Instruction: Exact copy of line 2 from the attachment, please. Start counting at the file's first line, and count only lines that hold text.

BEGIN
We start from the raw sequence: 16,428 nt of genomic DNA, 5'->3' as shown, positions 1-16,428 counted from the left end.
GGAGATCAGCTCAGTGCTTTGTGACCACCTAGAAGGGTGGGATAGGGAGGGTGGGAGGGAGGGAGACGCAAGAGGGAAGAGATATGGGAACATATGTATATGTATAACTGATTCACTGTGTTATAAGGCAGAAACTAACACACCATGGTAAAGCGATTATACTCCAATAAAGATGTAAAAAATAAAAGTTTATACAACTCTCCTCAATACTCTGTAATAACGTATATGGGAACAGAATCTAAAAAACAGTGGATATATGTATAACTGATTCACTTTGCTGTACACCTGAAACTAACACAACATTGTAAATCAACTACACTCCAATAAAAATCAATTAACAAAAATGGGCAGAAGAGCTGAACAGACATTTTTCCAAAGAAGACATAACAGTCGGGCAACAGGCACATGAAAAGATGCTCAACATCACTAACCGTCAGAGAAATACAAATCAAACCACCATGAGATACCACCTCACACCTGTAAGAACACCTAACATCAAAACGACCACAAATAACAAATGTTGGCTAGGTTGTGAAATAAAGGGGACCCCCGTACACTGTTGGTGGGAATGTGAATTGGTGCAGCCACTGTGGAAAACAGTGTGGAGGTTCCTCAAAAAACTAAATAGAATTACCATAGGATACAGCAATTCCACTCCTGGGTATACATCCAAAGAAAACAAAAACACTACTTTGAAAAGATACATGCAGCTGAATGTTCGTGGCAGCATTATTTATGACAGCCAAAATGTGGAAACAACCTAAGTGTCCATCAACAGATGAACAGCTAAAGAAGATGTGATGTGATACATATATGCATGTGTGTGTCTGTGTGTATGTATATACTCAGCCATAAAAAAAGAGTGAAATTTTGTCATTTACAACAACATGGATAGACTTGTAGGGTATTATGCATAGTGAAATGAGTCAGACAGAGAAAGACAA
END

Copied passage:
GGAGATCAGCTCAGTGCTTTGTGACCACCTAGAAGGGTGGGATAGGGAGGGTGGGAGGGAGGGAGACGCAAGAGGGAAGAGATATGGGAACATATGTATATGTATAACTGATTCACTGTGTTATAAGGCAGAAACTAACACACCATGGTAAAGCGATTATACTCCAATAAAGATGTAAAAAATAAAAGTTTATACAACTCTCCTCAATACTCTGTAATAACGTATATGGGAACAGAATCTAAAAAACAGTGGATATATGTATAACTGATTCACTTTGCTGTACACCTGAAACTAACACAACATTGTAAATCAACTACACTCCAATAAAAATCAATTAACAAAAATGGGCAGAAGAGCTGAACAGACATTTTTCCAAAGAAGACATAACAGTCGGGCAACAGGCACATGAAAAGATGCTCAACATCACTAACCGTCAGAGAAATACAAATCAAACCACCATGAGATACCACCTCACACCTGTAAGAACACCTAACATCAAAACGACCACAAATAACAAATGTTGGCTAGGTTGTGAAATAAAGGGGACCCCCGTACACTGTTGGTGGGAATGTGAATTGGTGCAGCCACTGTGGAAAACAGTGTGGAGGTTCCTCAAAAAACTAAATAGAATTACCATAGGATACAGCAATTCCACTCCTGGGTATACATCCAAAGAAAACAAAAACACTACTTTGAAAAGATACATGCAGCTGAATGTTCGTGGCAGCATTATTTATGACAGCCAAAATGTGGAAACAACCTAAGTGTCCATCAACAGATGAACAGCTAAAGAAGATGTGATGTGATACATATATGCATGTGTGTGTCTGTGTGTATGTATATACTCAGCCATAAAAAAAGAGTGAAATTTTGTCATTTACAACAACATGGATAGACTTGTAGGGTATTATGCATAGTGAAATGAGTCAGACAGAGAAAGACAA